Uncertainty increasingly hitting workers and businesses in time of change

25 July 2017 Consultancy.uk 5 min. read
More news on

Policy uncertainty has risen to levels above that of the depth of the financial crisis as the US and the UK and Europe find themselves in somewhat unexpected situations. This uncertainty is felt most acutely by employees further down the corporate food-chain in the US, who remain in weak uncertain positions with low wages, with a similar outlook for that group in the Brexit-era UK.

To better understand key current trends faced by CEOs across the globe, PwC have released their ‘Global EconomyWatch’ report. The latest edition finds increased uncertainty among top level decision makers, with challenges stemming from a range of domains, from cybersecurity to economic conditions. Employment and Brexit – particularly following the hung parliament – create additional areas of uncertainty in Europe. However, while the high-pressure lifestyle of top executives is the most visible sign of panic in international markets, the effects of uncertainty are felt most acutely by workers furthest down business pecking orders.

The latest report into uncertainty levels* shows a steady rise in uncertainty between 2016 and 2017. The spike is significantly above levels seen even during the financial crisis and the wider effects of the crisis across Europe. Uncertainties stem from a range of factors, from Trump’s ascendency to Brexit and changes in US monitory policy.

Uncertainty levels hit all time high

The high level of uncertainty has multiple knock on effects that affect businesses, with consumers becoming less confident whereby they tend to save more; businesses cut back on investment, production and compensation; and financial markets tend to increase the cost of money.

In the US

The research notes that the US labour market has continued its tightening trend, hitting unemployment of around 4.3%. While unemployment is down, the research notes that many remain underemployed relative to earlier periods – the supposedly positive figures do not distinguish between gainful employment and those working fewer hours than they would wish, or even those whom have left the labour market due to the untenable conditions such employment practices place them in.

US unemployment levels and low wage growth

The research further finds that new jobs are of poor quality, usually employing low-skills, for low-pay – a sector likely to come under increasing threat from automation anyway – or are out of sync with the skillset of those employed. People are often also in unsecure jobs, finding themselves in ‘gig economy’ jobs, or other forms of temporary labour. Furthermore, bargaining power for workers has decreased, resulting in a trend of continued poor wage growth.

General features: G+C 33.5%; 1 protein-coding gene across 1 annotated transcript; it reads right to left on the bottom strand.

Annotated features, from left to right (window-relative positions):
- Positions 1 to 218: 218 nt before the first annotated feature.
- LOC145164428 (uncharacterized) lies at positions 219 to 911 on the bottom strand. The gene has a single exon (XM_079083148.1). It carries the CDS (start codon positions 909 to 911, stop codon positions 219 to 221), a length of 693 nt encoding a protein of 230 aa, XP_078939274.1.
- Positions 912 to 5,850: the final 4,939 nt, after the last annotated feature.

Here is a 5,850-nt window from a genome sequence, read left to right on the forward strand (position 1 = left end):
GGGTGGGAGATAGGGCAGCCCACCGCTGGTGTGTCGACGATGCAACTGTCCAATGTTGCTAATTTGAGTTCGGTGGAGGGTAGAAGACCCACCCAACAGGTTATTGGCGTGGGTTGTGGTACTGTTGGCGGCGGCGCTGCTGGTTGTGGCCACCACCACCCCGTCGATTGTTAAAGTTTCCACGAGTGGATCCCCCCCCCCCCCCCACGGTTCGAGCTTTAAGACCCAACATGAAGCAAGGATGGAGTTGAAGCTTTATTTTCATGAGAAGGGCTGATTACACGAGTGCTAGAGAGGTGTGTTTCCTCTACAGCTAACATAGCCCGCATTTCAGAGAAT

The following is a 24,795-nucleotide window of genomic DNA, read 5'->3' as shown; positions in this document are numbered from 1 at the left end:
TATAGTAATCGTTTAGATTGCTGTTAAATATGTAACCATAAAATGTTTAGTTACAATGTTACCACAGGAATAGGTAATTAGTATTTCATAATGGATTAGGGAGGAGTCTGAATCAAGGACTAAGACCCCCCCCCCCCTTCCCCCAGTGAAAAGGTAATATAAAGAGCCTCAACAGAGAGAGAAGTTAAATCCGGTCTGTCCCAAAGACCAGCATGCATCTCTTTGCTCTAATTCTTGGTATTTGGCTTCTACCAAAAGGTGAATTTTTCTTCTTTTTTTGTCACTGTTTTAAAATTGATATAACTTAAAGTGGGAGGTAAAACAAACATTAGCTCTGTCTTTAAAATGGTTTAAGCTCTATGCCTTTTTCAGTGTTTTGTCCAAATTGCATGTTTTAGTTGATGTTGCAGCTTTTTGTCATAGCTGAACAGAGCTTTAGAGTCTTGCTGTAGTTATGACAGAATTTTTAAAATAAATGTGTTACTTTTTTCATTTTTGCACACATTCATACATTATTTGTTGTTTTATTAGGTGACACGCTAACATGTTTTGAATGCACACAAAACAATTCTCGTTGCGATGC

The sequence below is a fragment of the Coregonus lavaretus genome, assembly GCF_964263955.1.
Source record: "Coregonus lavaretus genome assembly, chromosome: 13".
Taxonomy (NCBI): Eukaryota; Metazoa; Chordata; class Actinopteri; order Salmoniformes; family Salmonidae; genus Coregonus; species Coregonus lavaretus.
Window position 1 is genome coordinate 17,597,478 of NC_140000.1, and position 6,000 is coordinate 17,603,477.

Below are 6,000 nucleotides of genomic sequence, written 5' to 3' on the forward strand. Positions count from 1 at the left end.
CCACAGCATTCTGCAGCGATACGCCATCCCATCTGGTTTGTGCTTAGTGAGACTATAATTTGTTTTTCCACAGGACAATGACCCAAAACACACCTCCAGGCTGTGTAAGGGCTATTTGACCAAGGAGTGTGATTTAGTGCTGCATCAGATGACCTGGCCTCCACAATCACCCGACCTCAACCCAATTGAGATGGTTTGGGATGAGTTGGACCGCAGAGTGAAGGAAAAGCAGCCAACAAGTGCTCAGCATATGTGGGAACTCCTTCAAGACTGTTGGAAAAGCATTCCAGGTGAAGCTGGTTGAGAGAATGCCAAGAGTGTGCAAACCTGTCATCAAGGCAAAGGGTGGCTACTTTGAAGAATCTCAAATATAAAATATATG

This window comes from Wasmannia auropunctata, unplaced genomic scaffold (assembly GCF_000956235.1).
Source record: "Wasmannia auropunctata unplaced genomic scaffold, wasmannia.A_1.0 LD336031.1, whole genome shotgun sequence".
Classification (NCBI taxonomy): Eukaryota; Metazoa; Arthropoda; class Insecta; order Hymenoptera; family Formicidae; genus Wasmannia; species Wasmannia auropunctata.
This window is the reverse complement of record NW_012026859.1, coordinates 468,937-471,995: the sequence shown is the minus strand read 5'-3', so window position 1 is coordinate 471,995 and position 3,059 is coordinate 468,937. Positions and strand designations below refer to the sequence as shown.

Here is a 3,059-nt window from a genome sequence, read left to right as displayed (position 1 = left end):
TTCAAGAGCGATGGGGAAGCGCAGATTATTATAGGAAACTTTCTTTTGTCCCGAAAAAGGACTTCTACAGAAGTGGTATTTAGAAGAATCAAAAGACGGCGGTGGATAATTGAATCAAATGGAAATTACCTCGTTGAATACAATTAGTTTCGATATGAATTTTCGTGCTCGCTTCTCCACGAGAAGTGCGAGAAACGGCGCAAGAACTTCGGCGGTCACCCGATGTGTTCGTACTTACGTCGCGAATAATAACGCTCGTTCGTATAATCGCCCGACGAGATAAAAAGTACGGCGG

Wage growth, the research finds, remains well below that of pre-crisis levels, even while employment figures are comparable. Technology is increasingly implicated in diminishing the role of labour and strengthen the power of capital – with potentially disastrous, and certainly uncertain, long-term consequences.

In the UK

The UK too continues to find itself in deepening uncertainty. Theresa May’s failed bid to secure a larger mandate in a snap election which saw her government lose its Parliamentary majority, the resolve of Europe regarding the likely difficulty of getting ‘a good deal’ from a government subsequently in chaos, and increased questions about the Brexit referendum itself, mean that businesses, the public and governments across the region are increasingly mired in policy-related uncertainty.

Forecast of UK GDP growth

One of the effects of this kind of uncertainty is that there is a correlation with increased variation in economic forecasts. The most recent aggregation and standard deviation of UK GDP projections from major sources is now at almost 0.4%, well above referendum and general election results – where there were also periods of uncertainty.

The study notes that uncertainty will likely begin to trickle down into the wider economy as consumers hold back on spending – which is of particular concern in the UK due to the low pound and rising inflation. For businesses, big ticket investments become increasingly risks, while cash hording also tends to increase. For investors, finally, increased uncertainty tends to indicate increased risks, which correspondingly sees money moved from risky investment classes to safer ones. The firm’s research also notes that gold has begun to tick up in recent months, suggesting an oncoming period of economic crisis, while the Emerging Market Index has continued a slow long-term downward trend – even while recent business trends have remained optimistic.

Reversal of flows from riskier to safer

Barret Kupelian, a Senior Economist at PwC, said, “Businesses that have invested resources in such areas are likely to be better prepared for a future that remains highly uncertain. According to our CEO Pulse Survey, 30% of business leaders expect at least one crisis to hit their business within the next year.”

* The index is developed from three metrics, the first “quantifies newspaper coverage of policy-related economic uncertainty. The second reflects the number of federal tax code provisions set to expire in future years. The third uses disagreement among economic forecasters as a proxy for uncertainty.”